Voter ID Laws Don’t Have Much Effect, But They’re Indefensible Anyway

Let our journalists help you make sense of the noise: Subscribe to the Mother Jones Daily newsletter and get a recap of news that matters.

Tyler Cowen points us this morning to a new paper by Enrich Cantoni that uses county-level administrative data from 1992 to 2014 to estimate the effect of voter ID laws. Here’s the nut of it:

In other words, voter ID laws of all kinds have almost no effect on voter turnout and almost no effect on Democratic vote share:

The estimated average effects on turnout are fairly precise zeros. The implementation of an ID law of any type is associated, on average, with an insignificant .4 percentage point increase in voter turnout. Likewise, strict-photo ID laws induce an insignificant .5 percentage point decrease in county-level voter participation .

This tracks pretty well with previous research, which suggests that photo ID laws have a very modest effect. But why? Is it because they’re just ineffective, or because they piss off Democrats, who then mount an extra strong GOTV push? I don’t think anyone knows.

It’s worth pointing out that although reduced participation—even 0.5 percentage points—is a good reason to oppose strict photo ID laws, it’s never been the main reason. The main reason is that these laws are aimed very precisely at African-American and Hispanic voters. Is this because of crude racism? Or are blacks and Hispanics just collateral damage in an effort to hurt Democrats? It doesn’t matter. For reasons that should be too obvious to need pointing out, any voting law that has an outsized impact on black voters—accidental or not—deserves the very strictest scrutiny. If there were a truly pressing justification for photo ID laws, maybe you’d allow it. But voter fraud is virtually nonexistent, and reducing the Democratic vote is obviously not a very pressing justification. No court should allow this kind of thing.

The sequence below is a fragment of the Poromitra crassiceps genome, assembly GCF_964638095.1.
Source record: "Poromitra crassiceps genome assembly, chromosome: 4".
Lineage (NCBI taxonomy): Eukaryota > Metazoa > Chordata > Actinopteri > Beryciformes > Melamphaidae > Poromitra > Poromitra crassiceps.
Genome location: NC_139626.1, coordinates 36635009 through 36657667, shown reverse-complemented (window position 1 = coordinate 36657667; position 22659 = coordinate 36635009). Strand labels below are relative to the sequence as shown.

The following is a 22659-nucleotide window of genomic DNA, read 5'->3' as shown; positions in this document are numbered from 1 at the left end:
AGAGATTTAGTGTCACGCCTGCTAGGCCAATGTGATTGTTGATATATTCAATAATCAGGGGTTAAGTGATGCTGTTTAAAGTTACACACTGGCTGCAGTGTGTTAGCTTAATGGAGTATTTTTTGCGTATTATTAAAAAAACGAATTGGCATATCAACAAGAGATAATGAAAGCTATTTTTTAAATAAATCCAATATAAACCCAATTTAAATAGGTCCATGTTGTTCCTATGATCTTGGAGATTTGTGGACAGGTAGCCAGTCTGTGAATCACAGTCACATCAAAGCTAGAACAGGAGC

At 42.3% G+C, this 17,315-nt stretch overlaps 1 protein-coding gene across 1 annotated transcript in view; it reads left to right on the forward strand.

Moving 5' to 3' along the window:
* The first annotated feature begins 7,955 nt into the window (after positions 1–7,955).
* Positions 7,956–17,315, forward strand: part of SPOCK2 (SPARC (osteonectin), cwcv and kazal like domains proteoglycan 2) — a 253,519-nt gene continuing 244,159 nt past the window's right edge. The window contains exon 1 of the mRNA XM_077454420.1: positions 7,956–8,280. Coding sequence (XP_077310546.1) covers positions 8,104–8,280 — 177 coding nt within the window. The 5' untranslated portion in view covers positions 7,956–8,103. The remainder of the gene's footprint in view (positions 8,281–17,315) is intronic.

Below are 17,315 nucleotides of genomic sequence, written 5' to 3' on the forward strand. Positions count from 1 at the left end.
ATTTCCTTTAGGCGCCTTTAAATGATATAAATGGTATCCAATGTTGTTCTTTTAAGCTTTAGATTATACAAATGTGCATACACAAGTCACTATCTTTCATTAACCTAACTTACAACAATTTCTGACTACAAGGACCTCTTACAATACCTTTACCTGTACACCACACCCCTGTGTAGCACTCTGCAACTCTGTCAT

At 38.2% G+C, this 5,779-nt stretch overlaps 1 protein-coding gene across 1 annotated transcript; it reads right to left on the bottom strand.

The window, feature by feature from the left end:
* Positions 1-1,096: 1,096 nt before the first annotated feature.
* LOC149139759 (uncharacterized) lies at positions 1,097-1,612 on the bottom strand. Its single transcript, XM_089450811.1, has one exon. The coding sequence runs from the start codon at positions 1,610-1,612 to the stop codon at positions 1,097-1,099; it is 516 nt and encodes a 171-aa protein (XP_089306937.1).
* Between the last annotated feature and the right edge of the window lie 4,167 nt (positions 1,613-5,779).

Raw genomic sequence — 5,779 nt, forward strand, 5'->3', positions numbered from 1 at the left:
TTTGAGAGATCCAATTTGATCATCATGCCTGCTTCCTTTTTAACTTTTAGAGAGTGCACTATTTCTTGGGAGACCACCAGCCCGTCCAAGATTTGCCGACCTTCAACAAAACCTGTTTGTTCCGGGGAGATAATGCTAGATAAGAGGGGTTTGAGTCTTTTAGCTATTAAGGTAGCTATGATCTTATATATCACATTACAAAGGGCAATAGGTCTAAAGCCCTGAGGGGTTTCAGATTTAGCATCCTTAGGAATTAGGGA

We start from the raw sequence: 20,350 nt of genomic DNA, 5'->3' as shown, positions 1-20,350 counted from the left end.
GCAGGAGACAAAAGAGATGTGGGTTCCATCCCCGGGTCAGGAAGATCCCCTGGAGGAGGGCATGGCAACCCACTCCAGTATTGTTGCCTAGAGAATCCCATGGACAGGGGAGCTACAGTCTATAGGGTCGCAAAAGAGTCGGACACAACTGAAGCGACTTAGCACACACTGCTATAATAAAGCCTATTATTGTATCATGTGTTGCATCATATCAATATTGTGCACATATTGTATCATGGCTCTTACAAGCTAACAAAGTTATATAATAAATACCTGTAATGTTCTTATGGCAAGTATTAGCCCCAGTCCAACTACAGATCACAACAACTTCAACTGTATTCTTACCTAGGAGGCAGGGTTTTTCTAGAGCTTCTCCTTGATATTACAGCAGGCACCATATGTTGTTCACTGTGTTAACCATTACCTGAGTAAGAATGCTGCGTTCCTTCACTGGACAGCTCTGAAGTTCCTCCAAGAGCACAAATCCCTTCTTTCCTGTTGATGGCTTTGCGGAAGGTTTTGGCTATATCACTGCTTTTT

Headshot of Editor in Chief of Mother Jones, Clara Jeffery

It sure feels that way to me, and here at Mother Jones, we’ve been thinking a lot about what journalism needs to do differently, and how we can have the biggest impact.

We kept coming back to one word: corruption. Democracy and the rule of law being undermined by those with wealth and power for their own gain. So we're launching an ambitious Mother Jones Corruption Project to do deep, time-intensive reporting on systemic corruption, and asking the MoJo community to help crowdfund it.

We aim to hire, build a team, and give them the time and space needed to understand how we got here and how we might get out. We want to dig into the forces and decisions that have allowed massive conflicts of interest, influence peddling, and win-at-all-costs politics to flourish.

It's unlike anything we've done, and we have seed funding to get started, but we're looking to raise $500,000 from readers by July when we'll be making key budgeting decisions—and the more resources we have by then, the deeper we can dig. If our plan sounds good to you, please help kickstart it with a tax-deductible donation today.

Thanks for reading—whether or not you can pitch in today, or ever, I'm glad you're with us.

Signed by Clara Jeffery

Clara Jeffery, Editor-in-Chief

payment methods

We Recommend